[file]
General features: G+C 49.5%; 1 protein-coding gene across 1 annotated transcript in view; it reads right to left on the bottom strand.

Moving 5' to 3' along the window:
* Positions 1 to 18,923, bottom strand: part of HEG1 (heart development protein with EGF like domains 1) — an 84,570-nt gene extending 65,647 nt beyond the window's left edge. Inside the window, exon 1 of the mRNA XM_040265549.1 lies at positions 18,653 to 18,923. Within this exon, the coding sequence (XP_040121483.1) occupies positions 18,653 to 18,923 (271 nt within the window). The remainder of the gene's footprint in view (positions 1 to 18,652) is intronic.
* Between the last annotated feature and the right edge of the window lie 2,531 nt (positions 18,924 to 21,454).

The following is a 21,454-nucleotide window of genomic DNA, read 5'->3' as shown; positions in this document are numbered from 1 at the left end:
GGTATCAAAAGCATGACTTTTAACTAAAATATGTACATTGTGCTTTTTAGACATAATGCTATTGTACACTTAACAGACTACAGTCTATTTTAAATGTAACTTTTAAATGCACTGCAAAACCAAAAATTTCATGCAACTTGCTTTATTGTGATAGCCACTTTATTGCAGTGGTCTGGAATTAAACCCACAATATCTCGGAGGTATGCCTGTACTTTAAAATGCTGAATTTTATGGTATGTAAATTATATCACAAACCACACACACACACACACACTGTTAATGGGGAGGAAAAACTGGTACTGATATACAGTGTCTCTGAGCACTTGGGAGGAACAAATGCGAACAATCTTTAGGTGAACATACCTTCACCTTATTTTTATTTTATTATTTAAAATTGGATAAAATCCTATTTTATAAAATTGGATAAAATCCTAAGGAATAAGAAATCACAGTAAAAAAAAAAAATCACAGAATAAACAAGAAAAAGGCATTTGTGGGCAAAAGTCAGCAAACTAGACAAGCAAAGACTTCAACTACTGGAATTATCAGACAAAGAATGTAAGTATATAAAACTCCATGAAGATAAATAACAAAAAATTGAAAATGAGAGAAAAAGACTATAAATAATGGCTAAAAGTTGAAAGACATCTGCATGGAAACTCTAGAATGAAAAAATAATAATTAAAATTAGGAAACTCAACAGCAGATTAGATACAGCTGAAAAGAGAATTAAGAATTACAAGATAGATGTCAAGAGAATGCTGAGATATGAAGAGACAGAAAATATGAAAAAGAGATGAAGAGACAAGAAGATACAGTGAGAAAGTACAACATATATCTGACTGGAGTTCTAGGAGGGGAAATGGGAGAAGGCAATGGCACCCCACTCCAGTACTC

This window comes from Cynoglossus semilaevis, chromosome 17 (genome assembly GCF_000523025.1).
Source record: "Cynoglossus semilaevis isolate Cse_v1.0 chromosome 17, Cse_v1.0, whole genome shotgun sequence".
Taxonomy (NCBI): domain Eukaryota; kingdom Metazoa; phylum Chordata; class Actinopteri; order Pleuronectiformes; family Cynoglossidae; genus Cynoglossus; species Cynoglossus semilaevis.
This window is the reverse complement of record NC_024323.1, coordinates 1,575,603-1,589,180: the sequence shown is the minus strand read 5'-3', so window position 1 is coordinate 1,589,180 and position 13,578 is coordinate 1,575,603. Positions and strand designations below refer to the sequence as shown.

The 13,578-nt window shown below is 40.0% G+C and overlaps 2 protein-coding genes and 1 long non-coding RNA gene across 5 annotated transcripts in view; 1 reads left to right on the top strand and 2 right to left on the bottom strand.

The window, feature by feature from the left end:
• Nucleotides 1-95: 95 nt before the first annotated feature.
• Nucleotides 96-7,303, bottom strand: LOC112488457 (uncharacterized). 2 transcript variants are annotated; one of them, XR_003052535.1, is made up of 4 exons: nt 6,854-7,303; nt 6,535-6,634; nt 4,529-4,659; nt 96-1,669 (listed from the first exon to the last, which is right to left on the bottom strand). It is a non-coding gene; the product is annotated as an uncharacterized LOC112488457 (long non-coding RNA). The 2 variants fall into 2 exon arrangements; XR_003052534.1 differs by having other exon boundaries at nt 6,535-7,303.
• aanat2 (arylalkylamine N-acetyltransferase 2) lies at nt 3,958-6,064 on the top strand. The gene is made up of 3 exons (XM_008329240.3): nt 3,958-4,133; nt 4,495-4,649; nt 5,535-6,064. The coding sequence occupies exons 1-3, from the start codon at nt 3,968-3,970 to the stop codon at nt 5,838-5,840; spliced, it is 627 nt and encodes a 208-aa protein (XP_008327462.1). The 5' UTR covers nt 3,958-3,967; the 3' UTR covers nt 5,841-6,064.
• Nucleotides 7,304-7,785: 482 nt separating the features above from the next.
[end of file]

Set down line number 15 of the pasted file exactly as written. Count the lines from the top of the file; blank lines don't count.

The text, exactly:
• aanat2 (arylalkylamine N-acetyltransferase 2) lies at nt 3,958-6,064 on the top strand. The gene is made up of 3 exons (XM_008329240.3): nt 3,958-4,133; nt 4,495-4,649; nt 5,535-6,064. The coding sequence occupies exons 1-3, from the start codon at nt 3,968-3,970 to the stop codon at nt 5,838-5,840; spliced, it is 627 nt and encodes a 208-aa protein (XP_008327462.1). The 5' UTR covers nt 3,958-3,967; the 3' UTR covers nt 5,841-6,064.